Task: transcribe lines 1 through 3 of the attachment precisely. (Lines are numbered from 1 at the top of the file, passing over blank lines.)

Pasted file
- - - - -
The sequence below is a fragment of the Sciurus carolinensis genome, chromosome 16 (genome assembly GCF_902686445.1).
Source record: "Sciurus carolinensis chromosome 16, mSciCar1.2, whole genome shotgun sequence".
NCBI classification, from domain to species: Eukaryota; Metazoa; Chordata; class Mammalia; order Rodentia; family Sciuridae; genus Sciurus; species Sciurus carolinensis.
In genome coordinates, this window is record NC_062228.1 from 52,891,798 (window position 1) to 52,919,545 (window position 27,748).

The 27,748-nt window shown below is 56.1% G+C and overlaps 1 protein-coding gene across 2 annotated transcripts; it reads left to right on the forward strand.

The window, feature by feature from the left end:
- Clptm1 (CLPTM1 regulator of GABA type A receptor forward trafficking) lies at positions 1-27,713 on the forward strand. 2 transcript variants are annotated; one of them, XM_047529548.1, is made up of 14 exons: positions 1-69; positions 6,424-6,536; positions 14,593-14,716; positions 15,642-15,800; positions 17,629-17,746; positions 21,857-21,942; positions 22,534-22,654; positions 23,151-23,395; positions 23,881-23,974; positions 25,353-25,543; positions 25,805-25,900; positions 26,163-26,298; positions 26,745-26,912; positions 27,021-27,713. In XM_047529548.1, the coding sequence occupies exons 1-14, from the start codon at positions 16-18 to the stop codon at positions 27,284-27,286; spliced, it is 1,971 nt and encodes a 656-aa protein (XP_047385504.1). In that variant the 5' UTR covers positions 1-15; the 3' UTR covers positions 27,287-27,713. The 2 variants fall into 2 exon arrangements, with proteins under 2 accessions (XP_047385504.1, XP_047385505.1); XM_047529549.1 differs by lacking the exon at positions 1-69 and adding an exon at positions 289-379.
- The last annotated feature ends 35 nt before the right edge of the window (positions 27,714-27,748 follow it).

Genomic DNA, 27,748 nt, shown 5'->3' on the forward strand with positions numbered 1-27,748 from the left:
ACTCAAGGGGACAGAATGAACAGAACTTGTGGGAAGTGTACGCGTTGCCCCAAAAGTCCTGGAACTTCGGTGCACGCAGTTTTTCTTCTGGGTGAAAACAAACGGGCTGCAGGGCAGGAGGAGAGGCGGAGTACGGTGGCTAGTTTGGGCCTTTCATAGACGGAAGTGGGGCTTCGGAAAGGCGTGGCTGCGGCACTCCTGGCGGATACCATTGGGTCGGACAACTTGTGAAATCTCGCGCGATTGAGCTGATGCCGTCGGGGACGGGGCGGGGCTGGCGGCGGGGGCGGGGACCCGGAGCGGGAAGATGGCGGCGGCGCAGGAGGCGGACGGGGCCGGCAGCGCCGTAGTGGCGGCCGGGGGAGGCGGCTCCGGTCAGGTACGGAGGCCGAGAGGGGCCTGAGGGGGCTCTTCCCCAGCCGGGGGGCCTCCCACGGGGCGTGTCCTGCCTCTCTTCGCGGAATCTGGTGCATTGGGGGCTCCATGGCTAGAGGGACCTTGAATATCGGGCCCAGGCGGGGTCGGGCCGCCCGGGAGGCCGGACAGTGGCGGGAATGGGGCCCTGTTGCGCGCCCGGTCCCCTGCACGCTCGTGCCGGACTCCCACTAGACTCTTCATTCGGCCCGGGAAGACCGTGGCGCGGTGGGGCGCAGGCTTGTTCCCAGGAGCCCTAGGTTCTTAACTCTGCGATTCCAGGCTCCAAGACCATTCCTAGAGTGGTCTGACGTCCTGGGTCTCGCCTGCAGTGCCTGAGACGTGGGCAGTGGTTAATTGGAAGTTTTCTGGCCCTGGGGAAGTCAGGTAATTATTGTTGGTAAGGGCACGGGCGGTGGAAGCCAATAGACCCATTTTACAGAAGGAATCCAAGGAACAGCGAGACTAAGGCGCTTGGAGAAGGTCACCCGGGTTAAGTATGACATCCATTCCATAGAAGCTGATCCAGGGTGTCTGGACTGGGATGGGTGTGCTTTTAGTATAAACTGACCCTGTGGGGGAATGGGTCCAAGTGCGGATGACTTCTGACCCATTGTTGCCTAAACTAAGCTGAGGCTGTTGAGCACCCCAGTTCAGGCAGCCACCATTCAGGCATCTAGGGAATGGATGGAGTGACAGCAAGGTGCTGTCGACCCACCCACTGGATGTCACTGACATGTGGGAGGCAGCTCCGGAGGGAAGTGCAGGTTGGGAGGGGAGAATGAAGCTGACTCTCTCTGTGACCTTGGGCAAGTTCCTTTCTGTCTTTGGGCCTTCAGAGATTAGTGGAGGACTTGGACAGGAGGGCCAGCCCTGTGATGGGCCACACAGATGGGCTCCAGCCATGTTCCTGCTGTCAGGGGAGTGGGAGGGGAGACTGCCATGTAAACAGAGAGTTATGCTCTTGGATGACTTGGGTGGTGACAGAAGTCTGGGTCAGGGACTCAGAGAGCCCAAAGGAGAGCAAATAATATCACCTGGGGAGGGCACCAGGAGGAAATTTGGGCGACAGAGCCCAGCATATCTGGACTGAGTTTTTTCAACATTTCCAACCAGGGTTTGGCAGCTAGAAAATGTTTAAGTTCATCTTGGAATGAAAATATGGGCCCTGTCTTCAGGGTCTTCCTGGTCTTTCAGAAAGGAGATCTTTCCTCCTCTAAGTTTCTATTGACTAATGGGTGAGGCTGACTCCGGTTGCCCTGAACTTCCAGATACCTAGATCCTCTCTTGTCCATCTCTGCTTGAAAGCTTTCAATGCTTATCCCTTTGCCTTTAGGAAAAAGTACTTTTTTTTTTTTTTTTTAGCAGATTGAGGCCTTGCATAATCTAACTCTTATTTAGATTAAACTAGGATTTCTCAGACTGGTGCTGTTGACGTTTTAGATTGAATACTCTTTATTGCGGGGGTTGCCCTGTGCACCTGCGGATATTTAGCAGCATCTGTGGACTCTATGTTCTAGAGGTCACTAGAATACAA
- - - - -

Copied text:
The sequence below is a fragment of the Sciurus carolinensis genome, chromosome 16 (genome assembly GCF_902686445.1).
Source record: "Sciurus carolinensis chromosome 16, mSciCar1.2, whole genome shotgun sequence".
NCBI classification, from domain to species: Eukaryota; Metazoa; Chordata; class Mammalia; order Rodentia; family Sciuridae; genus Sciurus; species Sciurus carolinensis.